'Rex Celi Deus': John Gower's Heavenly Missive.

Donavin, Georgiana.

'Rex Celi Deus': John Gower's Heavenly Missive.

Donavin, Georgiana. "'Rex Celi Deus': John Gower's Heavenly Missive." In Public Declamations: Essays on Medieval Rhetoric, Education, and Letters in Honour of Martin Camargo. Ed. Georgiana Donavin and Denise Stodola. Turnhout: Brepols, 2015. Pp. 103-23.

Donavin outlines the argument of her essay in its opening paragraph, as follows: "'Rex Celi Deus' is a poem of fifty-six lines written in 1399 to celebrate Henry IV's ascent to England's throne after the deposition of Richard II. There John Gower forges an innovative conjunction of epistolary and musical conventions, as he combines structures and strategies taught in "dictamen" (instruction on prose letters) with the singing of a popular hymn… 'Celi Deus Sanctissime,' one in a series of Gregorian chants about creation. Although recent scholarship has promoted an ironic reading of Gower's poem, 'Rex Celi Deus''s deployment of 'Celi Deus Sanctissime' creates a worshipful tone that invokes the coronation liturgy…." Gower's purpose, she argues, is "to speak to the king directly about the historical moment, locate late fourteenth-century politics in the context of God's reign, remark upon Henry's participation in the cycles of continuing creation, and emphasize the coronation's liturgical nature" (103-04). The essay includes Donavin's translation of Gower's poem, in an appendix (122-23). [RFY. Copyright. The John Gower Society. eJGN 36.1]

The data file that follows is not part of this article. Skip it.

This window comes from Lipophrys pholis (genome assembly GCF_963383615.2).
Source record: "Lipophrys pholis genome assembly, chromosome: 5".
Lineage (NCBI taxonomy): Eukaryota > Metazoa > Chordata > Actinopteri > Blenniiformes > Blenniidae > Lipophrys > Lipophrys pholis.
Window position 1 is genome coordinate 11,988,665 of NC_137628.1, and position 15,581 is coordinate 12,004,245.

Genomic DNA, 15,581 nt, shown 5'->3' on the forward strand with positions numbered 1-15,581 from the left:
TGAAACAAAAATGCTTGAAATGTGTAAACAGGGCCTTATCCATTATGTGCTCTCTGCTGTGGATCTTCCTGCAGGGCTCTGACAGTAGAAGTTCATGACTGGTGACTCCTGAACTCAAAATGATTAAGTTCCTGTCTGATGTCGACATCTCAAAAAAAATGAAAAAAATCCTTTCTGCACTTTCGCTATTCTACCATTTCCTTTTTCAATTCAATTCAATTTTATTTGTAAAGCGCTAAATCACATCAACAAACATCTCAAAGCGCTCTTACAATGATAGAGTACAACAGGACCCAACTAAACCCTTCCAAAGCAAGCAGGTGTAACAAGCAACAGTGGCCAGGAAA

Gower Subjects
Minor Latin Poetry
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